Keep Your Team Engaged & Productive From Afar - Part 2
Welcome to part two of this blog series where we show you ways to make the most of your Microsoft 365 tools as a people manager. In part one, we covered tips for managing calendars, meetings and files. Today’s blog is all about task management and automation – how to proactively manage your own and keep a pulse on your team’s work.
With so many of us working from home, it can feel overwhelming to keep our team on track without resorting to micromanaging. Anyone who has had a micromanaging boss knows how demotivating it is, and anyone who’s used this approach has seen their workday burned up before they got to their own to do list.
At Pivotal, we use all the apps and features to find the right use cases; we create, recreate and shift as we run into the limits of each tool. Ultimately, it helps us find the right tools for our jobs, but it also allows us to share with you everything we learn.
So, let’s take a look at some apps and techniques that can make it all a little easier to create, track and automate these tasks and reminders.
First up is the Planner app, which can be, but doesn’t have to be, used within Microsoft Teams, has a mobile app and can be integrated into the To Do app, more on that in the next section. Planner should not be confused as a true project management tool, this app shines at capturing every day operational tasks, weekly tasks, and quarterly goals.
What it can do:
This is not an exhaustive list, but it is some of the more helpful features.
What it can’t do (today):
Keep on reading to learn about integrations and how to add your own automation.
We know, we know, yet another task tracking app and we’re already using Outlook, OneNote, Planner, Trello, etc. However, this app is getting better all the time AND it integrates with Outlook and Planner. Encourage your team to at least give this app a try. To Do is available in the browser from https://office.com, as a Windows 10 app and as a mobile app.
What it can do:
Again, not an exhaustive list, but it is some of the features we really appreciate.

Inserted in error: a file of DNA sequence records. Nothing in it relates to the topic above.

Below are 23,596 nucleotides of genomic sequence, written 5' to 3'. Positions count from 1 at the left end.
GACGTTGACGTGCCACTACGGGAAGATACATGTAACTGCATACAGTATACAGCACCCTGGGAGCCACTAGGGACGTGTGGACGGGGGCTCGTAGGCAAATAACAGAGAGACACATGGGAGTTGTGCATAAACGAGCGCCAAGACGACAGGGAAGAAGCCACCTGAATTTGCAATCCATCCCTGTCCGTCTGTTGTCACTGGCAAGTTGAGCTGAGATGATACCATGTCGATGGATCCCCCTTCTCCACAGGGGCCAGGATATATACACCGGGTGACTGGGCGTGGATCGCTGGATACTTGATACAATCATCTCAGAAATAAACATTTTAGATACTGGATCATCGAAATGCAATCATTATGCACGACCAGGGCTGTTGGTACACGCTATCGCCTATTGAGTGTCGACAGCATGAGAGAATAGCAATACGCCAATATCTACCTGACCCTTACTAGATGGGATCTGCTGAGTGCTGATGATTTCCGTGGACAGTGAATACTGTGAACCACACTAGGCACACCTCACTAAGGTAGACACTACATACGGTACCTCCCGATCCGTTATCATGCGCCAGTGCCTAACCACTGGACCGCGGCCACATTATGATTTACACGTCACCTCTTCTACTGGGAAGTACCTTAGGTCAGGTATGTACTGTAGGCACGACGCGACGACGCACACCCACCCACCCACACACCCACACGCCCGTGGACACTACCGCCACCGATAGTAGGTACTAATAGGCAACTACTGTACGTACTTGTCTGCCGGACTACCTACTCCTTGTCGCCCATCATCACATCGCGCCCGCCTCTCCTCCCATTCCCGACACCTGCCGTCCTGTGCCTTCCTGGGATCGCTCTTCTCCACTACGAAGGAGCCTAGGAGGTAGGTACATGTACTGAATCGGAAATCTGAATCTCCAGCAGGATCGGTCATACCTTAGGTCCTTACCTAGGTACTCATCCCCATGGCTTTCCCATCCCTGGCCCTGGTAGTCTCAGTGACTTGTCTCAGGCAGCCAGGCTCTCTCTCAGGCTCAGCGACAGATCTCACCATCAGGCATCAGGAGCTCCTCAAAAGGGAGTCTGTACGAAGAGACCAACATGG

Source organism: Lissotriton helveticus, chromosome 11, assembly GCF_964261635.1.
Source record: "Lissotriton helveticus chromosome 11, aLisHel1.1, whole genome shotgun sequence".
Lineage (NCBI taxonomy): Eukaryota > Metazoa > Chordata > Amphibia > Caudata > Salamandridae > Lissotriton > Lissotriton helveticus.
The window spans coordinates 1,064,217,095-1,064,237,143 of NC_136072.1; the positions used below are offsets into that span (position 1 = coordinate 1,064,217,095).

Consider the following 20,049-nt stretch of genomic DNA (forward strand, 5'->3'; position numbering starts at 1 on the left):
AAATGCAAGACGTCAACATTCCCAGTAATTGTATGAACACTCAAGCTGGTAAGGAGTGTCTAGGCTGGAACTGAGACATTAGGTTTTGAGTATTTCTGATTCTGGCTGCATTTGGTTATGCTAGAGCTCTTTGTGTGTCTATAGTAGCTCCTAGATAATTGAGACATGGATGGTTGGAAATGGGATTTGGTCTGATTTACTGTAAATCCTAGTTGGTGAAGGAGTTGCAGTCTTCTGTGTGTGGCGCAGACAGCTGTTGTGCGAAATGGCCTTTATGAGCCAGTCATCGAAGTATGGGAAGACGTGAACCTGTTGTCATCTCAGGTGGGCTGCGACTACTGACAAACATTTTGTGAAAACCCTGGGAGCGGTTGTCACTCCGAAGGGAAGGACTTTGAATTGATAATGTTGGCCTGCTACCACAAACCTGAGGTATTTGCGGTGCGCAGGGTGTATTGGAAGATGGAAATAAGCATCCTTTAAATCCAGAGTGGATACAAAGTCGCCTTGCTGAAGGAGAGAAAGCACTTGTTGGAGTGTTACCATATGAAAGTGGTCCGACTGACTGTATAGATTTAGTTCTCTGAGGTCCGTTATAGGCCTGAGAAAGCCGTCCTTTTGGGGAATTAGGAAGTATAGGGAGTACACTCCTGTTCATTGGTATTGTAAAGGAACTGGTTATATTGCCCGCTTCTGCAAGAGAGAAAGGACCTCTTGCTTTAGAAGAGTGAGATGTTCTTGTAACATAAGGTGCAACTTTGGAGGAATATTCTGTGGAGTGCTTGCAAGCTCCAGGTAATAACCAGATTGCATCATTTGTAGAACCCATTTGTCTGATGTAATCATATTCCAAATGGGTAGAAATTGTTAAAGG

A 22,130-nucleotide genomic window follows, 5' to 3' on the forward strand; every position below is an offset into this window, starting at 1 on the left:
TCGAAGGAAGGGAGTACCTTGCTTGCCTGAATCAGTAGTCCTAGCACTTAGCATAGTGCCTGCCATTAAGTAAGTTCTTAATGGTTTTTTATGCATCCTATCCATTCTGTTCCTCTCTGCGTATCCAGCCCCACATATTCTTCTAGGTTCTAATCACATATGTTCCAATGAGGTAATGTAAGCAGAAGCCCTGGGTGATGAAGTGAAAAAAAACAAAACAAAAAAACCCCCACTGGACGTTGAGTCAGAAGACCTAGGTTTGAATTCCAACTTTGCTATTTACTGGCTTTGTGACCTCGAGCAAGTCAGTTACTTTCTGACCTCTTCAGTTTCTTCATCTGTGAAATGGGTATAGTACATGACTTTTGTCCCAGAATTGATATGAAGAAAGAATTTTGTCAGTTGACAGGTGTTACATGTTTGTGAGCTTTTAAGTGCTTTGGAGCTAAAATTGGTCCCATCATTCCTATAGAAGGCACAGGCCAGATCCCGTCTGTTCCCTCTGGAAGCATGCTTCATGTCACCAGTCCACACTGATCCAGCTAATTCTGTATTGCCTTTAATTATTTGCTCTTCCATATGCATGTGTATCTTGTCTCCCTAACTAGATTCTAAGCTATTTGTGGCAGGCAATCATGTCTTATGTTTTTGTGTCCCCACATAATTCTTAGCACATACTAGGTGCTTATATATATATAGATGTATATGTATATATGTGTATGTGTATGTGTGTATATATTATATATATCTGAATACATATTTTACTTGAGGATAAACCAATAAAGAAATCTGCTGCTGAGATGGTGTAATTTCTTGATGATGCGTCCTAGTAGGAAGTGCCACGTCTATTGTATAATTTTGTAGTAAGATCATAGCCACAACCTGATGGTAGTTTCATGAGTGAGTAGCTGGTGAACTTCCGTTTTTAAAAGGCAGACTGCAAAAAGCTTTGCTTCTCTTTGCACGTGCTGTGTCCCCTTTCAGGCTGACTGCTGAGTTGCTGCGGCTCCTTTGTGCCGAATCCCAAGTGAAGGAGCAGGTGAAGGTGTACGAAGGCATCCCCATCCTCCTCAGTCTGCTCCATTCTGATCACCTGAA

What it can’t do (today):
Now, let’s kick this up a notch and create some automation.
If you haven’t tried the Power Automate app in Microsoft 365, consider yourself warned, you may lose hours exploring the options and testing the templates. Partly because there are A LOT of options and partly because it’s fun and empowering to create your own workflows.
Some words of caution: flows are only ‘free’ (included in M365 licensing) if all automation stays within the basic Microsoft 365 box: Exchange, Planner, Teams, SharePoint, etc., or other free applications such as google calendars and Trello.
Many of the templates are a few clicks away from being ready to go. Here are a few that can be very helpful when managing a team.
Post a daily message to Microsoft Teams with Planner tasks due tomorrow:
Even though the name of the template contains the word ‘daily,’ you are in control of the frequency. From seconds to months, you get to decide how often this flow should run.
For this one, select the frequency, the Planner, the Team and the Channel. You can also edit the message that gets posted.
Create a task in Planner when a new email arrives in a shared mailbox:
If your team has to monitor a shared inbox, this can help ensure nothing falls through the cracks. Select the inbox, define a due date (see ‘Get future time’ in image below), the Planner and Bucket and this is ready to track emails for you.
Report current location and activity:
If your team is always on the road, provide them a mobile button for easy check ins. Upon pressing the button, location and a short activity description will get logged to a SharePoint list. Before using this template to create your own flow, you’ll need to create a SharePoint list with the following fields: Title, Time, Location, and Activity.
Out of the box, it provides a field for activity. Location is provided via GPS on the mobile device. If you want to add more input fields, click + Add an input and be sure to go back to your SharePoint list and add a corresponding field there.
Select your SharePoint Site and list and if you’ve added extra inputs and SharePoint columns, click ‘Show advanced options’ to map the two fields together.
The steps for this bit of automation are:
Power Automate flows do not have to be built from templates, but the templates can be great time savers as well as learning devices as you’re getting started.
If you’re interested in learning more and having any automation created for you, let us know!
So, that’s it for this month. Planner, To Do and Power Automate can come together nicely to help save a bit of your time and sanity. Next month, it will be all about helping your team upskill from afar.
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